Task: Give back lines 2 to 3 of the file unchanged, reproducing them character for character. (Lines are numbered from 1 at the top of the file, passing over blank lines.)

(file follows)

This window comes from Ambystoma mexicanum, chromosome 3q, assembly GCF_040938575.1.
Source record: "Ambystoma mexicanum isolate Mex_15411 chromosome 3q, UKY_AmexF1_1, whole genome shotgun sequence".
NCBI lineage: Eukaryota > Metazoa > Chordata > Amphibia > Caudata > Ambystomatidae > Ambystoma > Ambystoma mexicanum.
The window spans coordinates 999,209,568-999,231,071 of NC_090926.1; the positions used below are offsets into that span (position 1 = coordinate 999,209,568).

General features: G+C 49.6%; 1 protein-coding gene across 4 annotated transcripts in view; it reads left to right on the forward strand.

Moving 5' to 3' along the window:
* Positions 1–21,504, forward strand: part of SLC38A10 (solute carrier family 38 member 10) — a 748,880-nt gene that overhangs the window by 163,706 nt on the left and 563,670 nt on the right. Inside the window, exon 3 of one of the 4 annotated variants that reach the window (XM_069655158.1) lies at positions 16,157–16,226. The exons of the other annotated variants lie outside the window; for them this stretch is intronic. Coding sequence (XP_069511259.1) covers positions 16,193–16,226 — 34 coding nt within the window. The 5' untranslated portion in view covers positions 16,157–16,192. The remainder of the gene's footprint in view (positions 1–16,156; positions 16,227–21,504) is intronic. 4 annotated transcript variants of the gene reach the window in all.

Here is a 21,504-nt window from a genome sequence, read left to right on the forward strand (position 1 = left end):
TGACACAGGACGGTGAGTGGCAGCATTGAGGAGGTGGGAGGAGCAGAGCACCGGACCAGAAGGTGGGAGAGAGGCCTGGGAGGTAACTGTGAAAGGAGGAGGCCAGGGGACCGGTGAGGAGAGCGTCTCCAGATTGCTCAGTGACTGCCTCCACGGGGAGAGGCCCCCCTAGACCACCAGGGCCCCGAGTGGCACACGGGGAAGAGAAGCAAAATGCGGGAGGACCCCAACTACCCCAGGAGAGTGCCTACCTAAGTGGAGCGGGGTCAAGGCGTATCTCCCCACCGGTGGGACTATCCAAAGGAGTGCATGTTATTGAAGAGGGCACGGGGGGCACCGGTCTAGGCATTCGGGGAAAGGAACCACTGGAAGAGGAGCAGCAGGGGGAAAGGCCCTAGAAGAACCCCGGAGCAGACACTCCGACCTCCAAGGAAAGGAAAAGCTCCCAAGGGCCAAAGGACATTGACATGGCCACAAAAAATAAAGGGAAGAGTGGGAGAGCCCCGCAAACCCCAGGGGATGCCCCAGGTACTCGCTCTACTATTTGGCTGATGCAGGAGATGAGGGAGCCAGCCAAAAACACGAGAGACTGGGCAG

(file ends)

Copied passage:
Source record: "Ambystoma mexicanum isolate Mex_15411 chromosome 3q, UKY_AmexF1_1, whole genome shotgun sequence".
NCBI lineage: Eukaryota > Metazoa > Chordata > Amphibia > Caudata > Ambystomatidae > Ambystoma > Ambystoma mexicanum.